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The real marsh-marigold, Caltha palustris, a PA native plant.  Please do not confuse this with lesser celandine, Ranuculus ficaria, which is an extremely destructive, non-native, invasive plant on the PA banned plant list, click here.

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Canada mayapple

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toadshade

yellow or eastern trout-lily, Erythronium americanum

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After a few hours at Bowman’s Hill, including some shopping in their extensive native plant nursery, we walked around the scenic town of New Hope, PA, which is right on the banks of the Delaware River.  Many of the buildings date from the 18th century.

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We ate lunch in New Hope at Nektar, a small plates restaurant with amazing views of the river and town.  We liked it so much we went back for dinner.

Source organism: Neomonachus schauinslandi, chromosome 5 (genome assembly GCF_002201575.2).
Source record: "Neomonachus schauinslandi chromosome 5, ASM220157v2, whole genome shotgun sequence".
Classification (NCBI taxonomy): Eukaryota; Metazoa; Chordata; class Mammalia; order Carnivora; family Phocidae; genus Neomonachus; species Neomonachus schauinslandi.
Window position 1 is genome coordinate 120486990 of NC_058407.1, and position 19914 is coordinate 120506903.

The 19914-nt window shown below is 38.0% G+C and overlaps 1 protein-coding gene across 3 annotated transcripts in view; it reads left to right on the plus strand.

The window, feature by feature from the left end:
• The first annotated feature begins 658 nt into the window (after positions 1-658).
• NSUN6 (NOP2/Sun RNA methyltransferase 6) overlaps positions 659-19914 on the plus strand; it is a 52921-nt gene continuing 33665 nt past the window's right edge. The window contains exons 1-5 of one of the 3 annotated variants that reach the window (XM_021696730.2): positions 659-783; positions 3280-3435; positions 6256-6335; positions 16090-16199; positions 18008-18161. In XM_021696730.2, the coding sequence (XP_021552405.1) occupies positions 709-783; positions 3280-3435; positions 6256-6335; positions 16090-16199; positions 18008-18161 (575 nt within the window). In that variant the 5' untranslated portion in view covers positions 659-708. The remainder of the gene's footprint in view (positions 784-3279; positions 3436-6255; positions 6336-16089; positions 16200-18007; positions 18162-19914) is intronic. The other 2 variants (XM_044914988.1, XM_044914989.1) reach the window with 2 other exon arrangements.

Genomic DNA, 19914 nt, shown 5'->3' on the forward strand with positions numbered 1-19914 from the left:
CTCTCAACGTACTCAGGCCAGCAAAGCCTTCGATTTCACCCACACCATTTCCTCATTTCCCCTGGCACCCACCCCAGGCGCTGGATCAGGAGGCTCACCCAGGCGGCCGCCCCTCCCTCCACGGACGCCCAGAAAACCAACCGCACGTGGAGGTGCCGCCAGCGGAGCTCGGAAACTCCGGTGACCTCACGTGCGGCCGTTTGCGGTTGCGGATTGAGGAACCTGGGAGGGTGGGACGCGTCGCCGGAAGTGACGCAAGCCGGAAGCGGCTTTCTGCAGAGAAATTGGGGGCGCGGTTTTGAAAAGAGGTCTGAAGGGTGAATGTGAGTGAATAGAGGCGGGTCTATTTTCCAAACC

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We spent the night at the Inn at Bowman’s Hill, run by charming innkeepers Mike and Louisa.

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The next morning we walked from the inn to Bowman’s Hill Tower, built in 1930 to honor General George Washington and the troops stationed near there during the American Revolution.

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The tower has spectacular views of New Hope and the Delaware River.  Unfortunately it was not open so we had to look through the woods to the river.

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Next we were off to Paxson Hill Farm in New Hope, a 32 acre property with a nursery and very unique and extensive gardens.

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Sweeps of ‘Sagae’ hosta, variegated Solomon’s seal, ‘Lilafee’ epimedium, and cimicifuga near the Japanese garden.